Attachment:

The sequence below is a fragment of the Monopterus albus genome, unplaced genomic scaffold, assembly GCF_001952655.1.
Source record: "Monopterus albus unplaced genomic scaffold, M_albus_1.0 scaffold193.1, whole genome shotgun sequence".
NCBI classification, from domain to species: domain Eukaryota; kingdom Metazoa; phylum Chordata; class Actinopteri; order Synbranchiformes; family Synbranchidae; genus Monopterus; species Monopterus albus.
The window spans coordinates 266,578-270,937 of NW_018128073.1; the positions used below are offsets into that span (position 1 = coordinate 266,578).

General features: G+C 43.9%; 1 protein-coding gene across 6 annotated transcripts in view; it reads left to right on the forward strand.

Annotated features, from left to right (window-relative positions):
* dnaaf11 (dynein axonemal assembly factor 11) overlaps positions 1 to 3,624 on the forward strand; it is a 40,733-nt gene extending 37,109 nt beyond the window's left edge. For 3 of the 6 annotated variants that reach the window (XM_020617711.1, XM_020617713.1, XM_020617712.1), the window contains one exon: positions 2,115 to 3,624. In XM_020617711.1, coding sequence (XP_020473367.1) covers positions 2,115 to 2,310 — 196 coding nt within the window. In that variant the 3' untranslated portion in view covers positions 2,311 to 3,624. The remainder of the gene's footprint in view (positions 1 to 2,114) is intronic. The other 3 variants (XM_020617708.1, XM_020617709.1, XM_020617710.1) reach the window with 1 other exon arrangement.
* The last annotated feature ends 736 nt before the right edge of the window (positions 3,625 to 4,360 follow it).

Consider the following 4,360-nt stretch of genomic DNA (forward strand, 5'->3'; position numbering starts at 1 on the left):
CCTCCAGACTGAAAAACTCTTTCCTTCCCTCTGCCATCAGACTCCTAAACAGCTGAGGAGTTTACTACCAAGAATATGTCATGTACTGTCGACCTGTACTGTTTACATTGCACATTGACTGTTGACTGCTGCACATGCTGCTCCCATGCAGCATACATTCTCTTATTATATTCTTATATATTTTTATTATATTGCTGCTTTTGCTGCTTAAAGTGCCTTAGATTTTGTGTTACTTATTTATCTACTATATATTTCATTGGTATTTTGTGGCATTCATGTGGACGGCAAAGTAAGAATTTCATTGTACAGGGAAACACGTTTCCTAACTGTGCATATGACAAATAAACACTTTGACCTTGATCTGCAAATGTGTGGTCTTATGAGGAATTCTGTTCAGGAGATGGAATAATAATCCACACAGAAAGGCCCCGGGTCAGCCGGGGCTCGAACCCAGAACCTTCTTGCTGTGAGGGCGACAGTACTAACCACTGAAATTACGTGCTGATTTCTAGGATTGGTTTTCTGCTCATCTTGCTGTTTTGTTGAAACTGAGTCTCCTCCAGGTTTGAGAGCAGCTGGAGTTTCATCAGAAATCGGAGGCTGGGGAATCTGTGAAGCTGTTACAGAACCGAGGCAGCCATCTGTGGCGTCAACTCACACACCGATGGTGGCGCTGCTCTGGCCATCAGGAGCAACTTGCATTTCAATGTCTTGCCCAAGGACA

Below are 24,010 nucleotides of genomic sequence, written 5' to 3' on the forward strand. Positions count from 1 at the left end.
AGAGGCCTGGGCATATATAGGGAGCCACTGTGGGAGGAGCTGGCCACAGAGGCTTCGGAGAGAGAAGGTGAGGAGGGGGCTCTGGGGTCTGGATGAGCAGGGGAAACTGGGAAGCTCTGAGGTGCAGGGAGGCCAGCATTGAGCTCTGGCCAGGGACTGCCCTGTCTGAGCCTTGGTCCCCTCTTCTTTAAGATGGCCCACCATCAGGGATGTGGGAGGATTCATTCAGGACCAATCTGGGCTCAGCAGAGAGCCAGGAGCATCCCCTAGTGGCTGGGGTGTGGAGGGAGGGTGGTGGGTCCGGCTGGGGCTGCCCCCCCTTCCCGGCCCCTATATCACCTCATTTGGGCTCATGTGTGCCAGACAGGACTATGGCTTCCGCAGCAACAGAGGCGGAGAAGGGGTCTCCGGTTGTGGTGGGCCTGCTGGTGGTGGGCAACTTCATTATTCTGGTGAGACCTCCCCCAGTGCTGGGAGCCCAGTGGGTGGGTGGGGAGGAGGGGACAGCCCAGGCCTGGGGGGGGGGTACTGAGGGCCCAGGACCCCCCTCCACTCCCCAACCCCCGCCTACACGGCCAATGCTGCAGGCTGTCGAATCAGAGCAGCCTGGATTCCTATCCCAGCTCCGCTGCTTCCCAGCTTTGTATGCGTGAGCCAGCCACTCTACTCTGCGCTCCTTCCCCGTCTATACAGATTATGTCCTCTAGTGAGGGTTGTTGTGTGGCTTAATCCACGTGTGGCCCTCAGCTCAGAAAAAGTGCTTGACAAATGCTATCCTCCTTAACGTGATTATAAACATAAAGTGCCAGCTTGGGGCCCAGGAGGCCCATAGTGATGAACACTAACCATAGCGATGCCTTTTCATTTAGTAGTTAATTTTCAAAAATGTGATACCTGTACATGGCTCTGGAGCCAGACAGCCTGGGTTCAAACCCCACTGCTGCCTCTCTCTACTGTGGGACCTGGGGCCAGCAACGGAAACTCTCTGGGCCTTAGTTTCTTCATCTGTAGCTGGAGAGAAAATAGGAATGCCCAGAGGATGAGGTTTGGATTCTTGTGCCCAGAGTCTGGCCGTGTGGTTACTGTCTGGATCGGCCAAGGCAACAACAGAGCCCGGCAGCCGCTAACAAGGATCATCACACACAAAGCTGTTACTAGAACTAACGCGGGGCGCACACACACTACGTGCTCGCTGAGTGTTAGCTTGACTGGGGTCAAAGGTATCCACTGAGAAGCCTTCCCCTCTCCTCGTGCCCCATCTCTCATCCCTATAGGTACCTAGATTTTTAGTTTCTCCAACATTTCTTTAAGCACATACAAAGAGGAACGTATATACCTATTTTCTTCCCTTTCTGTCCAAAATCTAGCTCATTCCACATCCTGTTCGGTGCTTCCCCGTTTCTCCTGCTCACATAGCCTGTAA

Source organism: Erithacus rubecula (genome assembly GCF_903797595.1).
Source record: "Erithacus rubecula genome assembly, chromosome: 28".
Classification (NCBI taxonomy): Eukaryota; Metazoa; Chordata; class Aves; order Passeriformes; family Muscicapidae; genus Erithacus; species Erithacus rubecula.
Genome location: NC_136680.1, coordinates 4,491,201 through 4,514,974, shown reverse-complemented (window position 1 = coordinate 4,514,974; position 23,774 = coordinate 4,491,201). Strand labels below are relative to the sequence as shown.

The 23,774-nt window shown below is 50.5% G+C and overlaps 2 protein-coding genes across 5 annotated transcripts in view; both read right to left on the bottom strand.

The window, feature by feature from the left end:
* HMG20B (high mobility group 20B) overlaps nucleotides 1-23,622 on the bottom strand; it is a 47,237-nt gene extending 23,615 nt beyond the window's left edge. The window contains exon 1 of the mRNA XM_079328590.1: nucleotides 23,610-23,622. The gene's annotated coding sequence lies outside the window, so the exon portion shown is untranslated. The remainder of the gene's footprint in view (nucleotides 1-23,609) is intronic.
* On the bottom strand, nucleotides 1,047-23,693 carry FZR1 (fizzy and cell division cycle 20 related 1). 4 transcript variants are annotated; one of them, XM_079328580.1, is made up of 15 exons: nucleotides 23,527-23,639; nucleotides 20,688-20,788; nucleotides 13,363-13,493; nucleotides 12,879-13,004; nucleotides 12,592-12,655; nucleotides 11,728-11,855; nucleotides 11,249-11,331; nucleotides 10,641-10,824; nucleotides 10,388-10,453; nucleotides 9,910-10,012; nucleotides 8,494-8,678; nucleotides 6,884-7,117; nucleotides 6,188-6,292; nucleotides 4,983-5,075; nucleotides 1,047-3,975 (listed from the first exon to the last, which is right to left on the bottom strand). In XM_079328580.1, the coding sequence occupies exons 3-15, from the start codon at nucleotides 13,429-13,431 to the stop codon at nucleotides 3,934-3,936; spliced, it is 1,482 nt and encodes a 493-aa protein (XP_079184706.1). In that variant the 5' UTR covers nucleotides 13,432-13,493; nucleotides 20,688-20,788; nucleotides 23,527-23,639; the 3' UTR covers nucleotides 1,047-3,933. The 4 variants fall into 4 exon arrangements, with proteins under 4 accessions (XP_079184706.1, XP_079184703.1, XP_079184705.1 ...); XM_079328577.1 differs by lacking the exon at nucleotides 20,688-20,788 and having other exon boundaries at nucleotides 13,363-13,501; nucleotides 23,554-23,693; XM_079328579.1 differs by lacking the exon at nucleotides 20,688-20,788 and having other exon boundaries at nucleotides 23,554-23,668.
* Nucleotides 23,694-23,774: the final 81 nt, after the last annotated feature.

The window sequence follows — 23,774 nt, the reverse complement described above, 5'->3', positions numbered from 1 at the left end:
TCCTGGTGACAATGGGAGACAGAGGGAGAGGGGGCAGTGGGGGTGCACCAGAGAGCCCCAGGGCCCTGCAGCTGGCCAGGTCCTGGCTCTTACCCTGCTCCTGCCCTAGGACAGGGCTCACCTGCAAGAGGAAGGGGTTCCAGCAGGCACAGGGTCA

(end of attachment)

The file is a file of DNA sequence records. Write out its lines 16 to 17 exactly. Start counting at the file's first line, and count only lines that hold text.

Genome location: NC_136680.1, coordinates 4,491,201 through 4,514,974, shown reverse-complemented (window position 1 = coordinate 4,514,974; position 23,774 = coordinate 4,491,201). Strand labels below are relative to the sequence as shown.

The 23,774-nt window shown below is 50.5% G+C and overlaps 2 protein-coding genes across 5 annotated transcripts in view; both read right to left on the bottom strand.